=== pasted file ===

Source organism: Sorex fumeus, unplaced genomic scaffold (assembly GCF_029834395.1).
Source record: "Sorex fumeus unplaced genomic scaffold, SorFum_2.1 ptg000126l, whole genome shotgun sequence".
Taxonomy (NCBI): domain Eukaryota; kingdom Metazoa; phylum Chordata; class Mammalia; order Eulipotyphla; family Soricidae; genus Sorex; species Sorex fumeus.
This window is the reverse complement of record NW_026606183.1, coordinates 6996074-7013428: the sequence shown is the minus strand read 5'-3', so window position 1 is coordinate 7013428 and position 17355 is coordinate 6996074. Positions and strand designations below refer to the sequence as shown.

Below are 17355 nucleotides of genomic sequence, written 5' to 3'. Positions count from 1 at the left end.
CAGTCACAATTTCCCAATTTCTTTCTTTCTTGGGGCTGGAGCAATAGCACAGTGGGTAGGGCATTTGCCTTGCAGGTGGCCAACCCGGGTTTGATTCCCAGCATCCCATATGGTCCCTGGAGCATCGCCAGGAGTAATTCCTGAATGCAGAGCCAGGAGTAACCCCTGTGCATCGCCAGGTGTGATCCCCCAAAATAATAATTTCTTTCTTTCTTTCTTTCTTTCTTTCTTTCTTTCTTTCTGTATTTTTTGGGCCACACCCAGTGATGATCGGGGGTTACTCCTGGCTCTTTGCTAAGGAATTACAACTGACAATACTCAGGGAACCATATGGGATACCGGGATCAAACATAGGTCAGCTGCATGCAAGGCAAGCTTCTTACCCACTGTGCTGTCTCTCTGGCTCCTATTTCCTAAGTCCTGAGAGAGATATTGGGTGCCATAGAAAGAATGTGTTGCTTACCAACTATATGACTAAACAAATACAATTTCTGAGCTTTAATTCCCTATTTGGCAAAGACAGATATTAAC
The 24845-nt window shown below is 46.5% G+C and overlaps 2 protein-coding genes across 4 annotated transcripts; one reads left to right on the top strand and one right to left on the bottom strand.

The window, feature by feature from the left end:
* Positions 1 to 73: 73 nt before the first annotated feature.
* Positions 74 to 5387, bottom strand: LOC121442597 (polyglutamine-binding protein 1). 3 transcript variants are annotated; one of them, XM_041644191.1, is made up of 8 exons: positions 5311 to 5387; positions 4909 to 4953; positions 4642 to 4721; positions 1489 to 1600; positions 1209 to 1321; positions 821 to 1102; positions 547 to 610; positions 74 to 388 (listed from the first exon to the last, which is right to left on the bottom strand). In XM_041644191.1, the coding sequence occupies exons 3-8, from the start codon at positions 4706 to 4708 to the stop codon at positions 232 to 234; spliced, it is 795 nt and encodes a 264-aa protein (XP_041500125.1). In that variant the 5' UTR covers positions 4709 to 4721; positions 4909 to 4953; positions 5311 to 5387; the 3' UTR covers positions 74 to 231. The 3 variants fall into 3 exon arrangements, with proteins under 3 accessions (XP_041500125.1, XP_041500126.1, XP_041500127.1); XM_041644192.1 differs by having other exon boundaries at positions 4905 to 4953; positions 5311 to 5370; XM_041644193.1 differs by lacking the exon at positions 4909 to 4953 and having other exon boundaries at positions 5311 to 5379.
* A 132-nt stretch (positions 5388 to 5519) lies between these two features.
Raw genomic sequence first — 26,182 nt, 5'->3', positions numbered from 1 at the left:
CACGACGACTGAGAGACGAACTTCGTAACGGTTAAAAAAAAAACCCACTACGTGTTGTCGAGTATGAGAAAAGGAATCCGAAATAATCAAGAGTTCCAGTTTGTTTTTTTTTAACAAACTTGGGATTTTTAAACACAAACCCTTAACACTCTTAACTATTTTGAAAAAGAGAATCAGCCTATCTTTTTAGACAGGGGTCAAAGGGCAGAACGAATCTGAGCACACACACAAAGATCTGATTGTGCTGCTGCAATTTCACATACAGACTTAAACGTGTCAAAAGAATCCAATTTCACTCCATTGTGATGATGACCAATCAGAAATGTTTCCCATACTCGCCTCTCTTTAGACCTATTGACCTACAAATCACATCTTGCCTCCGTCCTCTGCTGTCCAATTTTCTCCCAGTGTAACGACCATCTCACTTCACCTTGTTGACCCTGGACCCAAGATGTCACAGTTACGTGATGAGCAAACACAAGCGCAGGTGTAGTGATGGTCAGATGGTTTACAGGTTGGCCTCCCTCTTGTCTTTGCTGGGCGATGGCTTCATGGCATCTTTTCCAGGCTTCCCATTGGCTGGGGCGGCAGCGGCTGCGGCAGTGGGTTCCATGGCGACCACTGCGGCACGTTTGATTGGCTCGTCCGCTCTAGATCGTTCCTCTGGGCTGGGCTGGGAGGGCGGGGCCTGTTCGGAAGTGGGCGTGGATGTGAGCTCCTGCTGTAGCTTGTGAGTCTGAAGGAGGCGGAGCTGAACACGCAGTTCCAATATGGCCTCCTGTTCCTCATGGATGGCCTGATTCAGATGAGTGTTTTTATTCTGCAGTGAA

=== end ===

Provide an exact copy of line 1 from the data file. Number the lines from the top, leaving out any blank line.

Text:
Source organism: Sorex fumeus, unplaced genomic scaffold (assembly GCF_029834395.1).